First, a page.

Bamboo Flooring in a Basement

inlaid bamboo basement floors
© Cali Bamboo Flooring

When installing a floor in your basement, moisture and humidity always have to be a concern. Since below grade locations are prone to moisture issues, solid hardwood flooring is not recommended for these environments.

Bamboo flooring is a material that looks very much like hardwood, but which is made from a type of grass. Because it has a lower absorption rate than hardwood, it is sometimes used in below grade installations. However, it is very important to understand the potential dangers before choosing to use bamboo as a floor in your basement.

The Dangers

Bamboo flooring is more resistant to physical damage from the presence of moisture than hardwood materials are. It is also resistant to the growth of mold, and mildew, which is another danger in below grade installations.

Resistance is not immunity, though; bamboo is still an organic material. If it is exposed to excessive moisture it can warp and or plump. Under the right conditions, mold and mildew can also grow on bamboo, despite its antibacterial properties.

In a basement, you have to worry about moisture which seeps up from surrounding soil, through the concrete slab, and then into your floor. That is why a proper vapor barrier is vital in any basement flooring project.

Even with a vapor barrier in place, moisture can still get into your basement. Depending on the level of the water table in your area you may be prone to flooding in the event of excessive rain. Flooding will often ruin a bamboo flooring installation.

You may also suffer from occupational flooding in the basement. This is usually the place where washers and dryers are located. It may also be the location of your homes hot water heater. A malfunction in any of these devices can end up causing a devastating flood.

The Tests

If you are considering installing bamboo in a basement the first thing that you have to do is test the concrete slab in order to determine how much moisture is present in it.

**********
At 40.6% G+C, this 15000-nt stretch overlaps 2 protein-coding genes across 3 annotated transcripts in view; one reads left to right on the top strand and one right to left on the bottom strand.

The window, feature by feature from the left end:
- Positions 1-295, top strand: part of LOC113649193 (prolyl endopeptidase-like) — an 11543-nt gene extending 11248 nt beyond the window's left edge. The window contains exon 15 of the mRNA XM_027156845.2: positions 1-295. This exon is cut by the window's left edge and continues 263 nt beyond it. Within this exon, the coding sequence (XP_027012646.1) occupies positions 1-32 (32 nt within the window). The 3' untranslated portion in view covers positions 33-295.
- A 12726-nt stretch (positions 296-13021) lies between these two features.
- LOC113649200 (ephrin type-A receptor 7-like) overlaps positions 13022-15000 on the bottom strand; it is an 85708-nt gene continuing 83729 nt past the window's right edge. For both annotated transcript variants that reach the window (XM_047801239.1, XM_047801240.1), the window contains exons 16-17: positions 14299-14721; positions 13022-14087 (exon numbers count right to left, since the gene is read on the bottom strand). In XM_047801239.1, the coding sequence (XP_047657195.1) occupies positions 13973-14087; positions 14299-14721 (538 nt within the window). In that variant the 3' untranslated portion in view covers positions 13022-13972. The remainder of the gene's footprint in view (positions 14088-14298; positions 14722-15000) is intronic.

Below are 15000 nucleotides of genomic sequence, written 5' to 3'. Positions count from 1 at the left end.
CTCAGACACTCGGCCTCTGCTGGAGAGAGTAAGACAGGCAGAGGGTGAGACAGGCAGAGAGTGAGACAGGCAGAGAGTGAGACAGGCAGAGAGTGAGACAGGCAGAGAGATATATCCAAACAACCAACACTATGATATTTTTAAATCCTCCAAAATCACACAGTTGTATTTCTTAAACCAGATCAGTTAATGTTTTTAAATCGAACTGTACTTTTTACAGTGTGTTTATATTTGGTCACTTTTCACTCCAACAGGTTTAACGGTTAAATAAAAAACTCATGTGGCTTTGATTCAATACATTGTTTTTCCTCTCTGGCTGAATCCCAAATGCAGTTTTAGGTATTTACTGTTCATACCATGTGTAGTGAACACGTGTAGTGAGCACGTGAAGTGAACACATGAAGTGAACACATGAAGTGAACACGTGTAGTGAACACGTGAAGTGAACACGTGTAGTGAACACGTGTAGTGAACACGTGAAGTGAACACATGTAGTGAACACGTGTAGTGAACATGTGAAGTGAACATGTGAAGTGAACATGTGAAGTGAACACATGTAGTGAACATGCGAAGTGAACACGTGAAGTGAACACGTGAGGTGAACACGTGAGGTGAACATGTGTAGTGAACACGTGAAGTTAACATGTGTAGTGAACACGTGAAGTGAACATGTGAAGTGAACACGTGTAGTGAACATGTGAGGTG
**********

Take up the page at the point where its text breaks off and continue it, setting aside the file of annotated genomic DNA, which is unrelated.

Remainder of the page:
• ASTM D 4263: This test requires you to tape a plastic sheet down over the surface of the concrete, and leave it for 72 hours. After that time a hygrometer is used to determine how much moisture was released from the slab.
  • ASTM F 1896: Calcium chloride crystals are taped down under a plastic sheet and left for 72 hours. After that, they are weighed to determine how much moisture they absorbed.
  • ASTM F 2170: A monitor is embedded in the concrete slab and left for 72 hours. This allows it to calculate the relative moisture content of the slab.

The problem: Each of these tests only determines the moisture content of the slab in one spot, at one given time. The amount of liquid present can vary across the surface and through the depth of the material. It can also change due to the relative humidity in the air. This can end up causing a problem for your bamboo floor down the line.

Engineered Bamboo Flooring

One option that you have for installing bamboo flooring in a basement without having to worry about many of the dangers associated with moisture issues, is to look into engineered bamboo flooring.

Unlike solid planks which are made entirely out of bamboo, engineered planks are made using fiberboard filler on the bottom, with a bamboo veneer over the top. This veneer is protected by an invisible wear layer.

High quality engineered bamboo is manufactured with a waterproof seal on the bottom, and the top of each plank. This sandwiches the fiberboard and the bamboo veneer between two impregnable surfaces. When combined with an appropriate vapor barrier this can create a very water resistant floor covering.

Engineered bamboo can either be glued down or installed using click together methods. With click together flooring the installation is generally easy, as is the removal of the product at a later date.

With engineered bamboo, you can get the look and feel of the natural material, while still ensuring that your floor is safe from moisture problems that can occur in the basement. The only drawback is that you will not be able to refinish the surface of this material if it becomes damaged or scratched. However, with click together flooring, you will be able to replace individual planks or tiles with relative ease.

The Warranty

When you purchase flooring you always want to ensure that it comes with a quality warranty, that will give you an estimate of how long the material will last. Generally, these warranties will contain a long list of stipulations that you have to follow closely when installing the floor or else risk voiding the agreement.

Before purchasing bamboo for a basement check the warranty and ensure that installing in a below-grade location is allowed. In addition, you want to follow all manufacturer's recommendations when installing. If the manufacturer says that a particular product should not be used in the basement, then you should follow that advice.